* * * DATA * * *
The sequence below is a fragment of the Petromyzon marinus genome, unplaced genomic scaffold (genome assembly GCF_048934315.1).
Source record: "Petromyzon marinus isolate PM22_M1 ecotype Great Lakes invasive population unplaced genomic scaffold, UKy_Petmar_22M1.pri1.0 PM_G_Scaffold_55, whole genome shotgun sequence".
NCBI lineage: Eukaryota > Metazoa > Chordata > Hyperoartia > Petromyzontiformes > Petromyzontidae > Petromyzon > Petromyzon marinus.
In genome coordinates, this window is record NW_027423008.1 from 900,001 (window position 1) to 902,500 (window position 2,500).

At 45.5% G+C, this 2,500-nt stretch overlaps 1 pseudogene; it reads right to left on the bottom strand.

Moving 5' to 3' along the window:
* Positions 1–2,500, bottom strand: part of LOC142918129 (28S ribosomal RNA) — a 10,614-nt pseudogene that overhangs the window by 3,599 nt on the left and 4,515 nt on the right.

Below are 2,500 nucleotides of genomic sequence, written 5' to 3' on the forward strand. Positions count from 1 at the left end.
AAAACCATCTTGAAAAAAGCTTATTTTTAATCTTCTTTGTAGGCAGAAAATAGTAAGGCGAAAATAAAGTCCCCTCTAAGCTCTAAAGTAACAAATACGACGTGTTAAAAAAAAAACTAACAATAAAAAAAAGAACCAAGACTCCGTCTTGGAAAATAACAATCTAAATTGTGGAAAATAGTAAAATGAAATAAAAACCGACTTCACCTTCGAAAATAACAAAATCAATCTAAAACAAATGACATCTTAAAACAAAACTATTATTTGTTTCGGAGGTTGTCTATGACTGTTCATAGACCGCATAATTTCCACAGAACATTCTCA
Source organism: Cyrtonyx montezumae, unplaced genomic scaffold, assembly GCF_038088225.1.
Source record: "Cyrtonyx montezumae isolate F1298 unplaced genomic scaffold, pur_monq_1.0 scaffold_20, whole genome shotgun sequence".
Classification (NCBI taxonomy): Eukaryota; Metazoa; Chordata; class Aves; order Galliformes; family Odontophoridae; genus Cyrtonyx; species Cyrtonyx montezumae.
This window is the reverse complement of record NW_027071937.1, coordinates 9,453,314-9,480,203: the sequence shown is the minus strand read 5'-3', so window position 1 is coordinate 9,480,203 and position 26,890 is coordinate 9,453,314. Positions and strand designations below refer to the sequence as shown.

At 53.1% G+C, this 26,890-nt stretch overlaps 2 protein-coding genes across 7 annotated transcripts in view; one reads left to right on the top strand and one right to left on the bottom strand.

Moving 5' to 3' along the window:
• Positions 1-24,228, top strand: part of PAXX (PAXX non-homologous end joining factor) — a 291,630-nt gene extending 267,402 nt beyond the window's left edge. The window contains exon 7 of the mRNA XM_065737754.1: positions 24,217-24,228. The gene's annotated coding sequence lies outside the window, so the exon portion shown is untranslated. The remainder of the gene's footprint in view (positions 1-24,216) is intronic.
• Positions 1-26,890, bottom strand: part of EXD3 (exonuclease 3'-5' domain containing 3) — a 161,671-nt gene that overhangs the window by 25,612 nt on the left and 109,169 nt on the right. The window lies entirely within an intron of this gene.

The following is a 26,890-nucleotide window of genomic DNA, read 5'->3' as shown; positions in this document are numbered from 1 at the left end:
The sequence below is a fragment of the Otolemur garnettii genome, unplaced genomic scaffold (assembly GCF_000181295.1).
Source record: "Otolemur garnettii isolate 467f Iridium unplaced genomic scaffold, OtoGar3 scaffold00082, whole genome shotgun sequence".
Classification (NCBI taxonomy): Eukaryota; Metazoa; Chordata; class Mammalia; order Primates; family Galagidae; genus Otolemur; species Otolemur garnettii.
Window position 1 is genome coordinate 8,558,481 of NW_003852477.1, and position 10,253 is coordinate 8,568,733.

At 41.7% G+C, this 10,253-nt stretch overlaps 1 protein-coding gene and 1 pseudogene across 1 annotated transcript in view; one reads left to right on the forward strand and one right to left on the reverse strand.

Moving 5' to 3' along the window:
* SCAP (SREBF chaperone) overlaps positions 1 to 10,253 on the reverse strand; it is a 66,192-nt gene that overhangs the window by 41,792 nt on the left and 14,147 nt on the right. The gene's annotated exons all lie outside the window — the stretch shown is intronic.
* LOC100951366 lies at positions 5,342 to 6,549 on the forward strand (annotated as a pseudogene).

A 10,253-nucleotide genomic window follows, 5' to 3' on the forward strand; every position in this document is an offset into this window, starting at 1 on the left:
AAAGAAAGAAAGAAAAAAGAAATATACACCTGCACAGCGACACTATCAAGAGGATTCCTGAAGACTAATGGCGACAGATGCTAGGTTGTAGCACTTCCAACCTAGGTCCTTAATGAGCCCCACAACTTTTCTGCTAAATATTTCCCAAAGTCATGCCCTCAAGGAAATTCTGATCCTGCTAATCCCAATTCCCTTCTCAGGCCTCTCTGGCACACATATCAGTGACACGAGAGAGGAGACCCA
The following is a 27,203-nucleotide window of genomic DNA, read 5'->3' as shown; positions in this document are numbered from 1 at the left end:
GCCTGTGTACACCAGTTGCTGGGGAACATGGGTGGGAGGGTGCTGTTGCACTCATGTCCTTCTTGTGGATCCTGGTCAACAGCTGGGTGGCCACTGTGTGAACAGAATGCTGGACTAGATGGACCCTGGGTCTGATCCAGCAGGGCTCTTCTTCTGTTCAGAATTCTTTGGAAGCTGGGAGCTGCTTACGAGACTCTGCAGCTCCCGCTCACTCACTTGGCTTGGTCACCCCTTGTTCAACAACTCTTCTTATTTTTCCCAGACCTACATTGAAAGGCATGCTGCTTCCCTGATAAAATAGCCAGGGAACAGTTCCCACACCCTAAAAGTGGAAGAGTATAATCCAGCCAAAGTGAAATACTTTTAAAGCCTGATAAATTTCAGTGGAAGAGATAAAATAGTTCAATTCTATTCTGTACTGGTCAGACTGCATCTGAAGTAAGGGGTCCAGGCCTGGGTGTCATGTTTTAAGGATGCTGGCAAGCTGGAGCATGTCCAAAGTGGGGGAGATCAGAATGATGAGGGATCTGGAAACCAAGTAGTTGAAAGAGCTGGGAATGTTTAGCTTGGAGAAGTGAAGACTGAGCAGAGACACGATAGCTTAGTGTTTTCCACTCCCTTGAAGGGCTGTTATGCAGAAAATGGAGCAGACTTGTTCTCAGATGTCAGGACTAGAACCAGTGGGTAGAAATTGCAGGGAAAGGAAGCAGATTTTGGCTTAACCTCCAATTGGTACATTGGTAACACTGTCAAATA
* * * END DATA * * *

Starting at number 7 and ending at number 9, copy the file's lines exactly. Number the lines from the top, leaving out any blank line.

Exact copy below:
* Positions 1–2,500, bottom strand: part of LOC142918129 (28S ribosomal RNA) — a 10,614-nt pseudogene that overhangs the window by 3,599 nt on the left and 4,515 nt on the right.

Below are 2,500 nucleotides of genomic sequence, written 5' to 3' on the forward strand. Positions count from 1 at the left end.
AAAACCATCTTGAAAAAAGCTTATTTTTAATCTTCTTTGTAGGCAGAAAATAGTAAGGCGAAAATAAAGTCCCCTCTAAGCTCTAAAGTAACAAATACGACGTGTTAAAAAAAAAACTAACAATAAAAAAAAGAACCAAGACTCCGTCTTGGAAAATAACAATCTAAATTGTGGAAAATAGTAAAATGAAATAAAAACCGACTTCACCTTCGAAAATAACAAAATCAATCTAAAACAAATGACATCTTAAAACAAAACTATTATTTGTTTCGGAGGTTGTCTATGACTGTTCATAGACCGCATAATTTCCACAGAACATTCTCA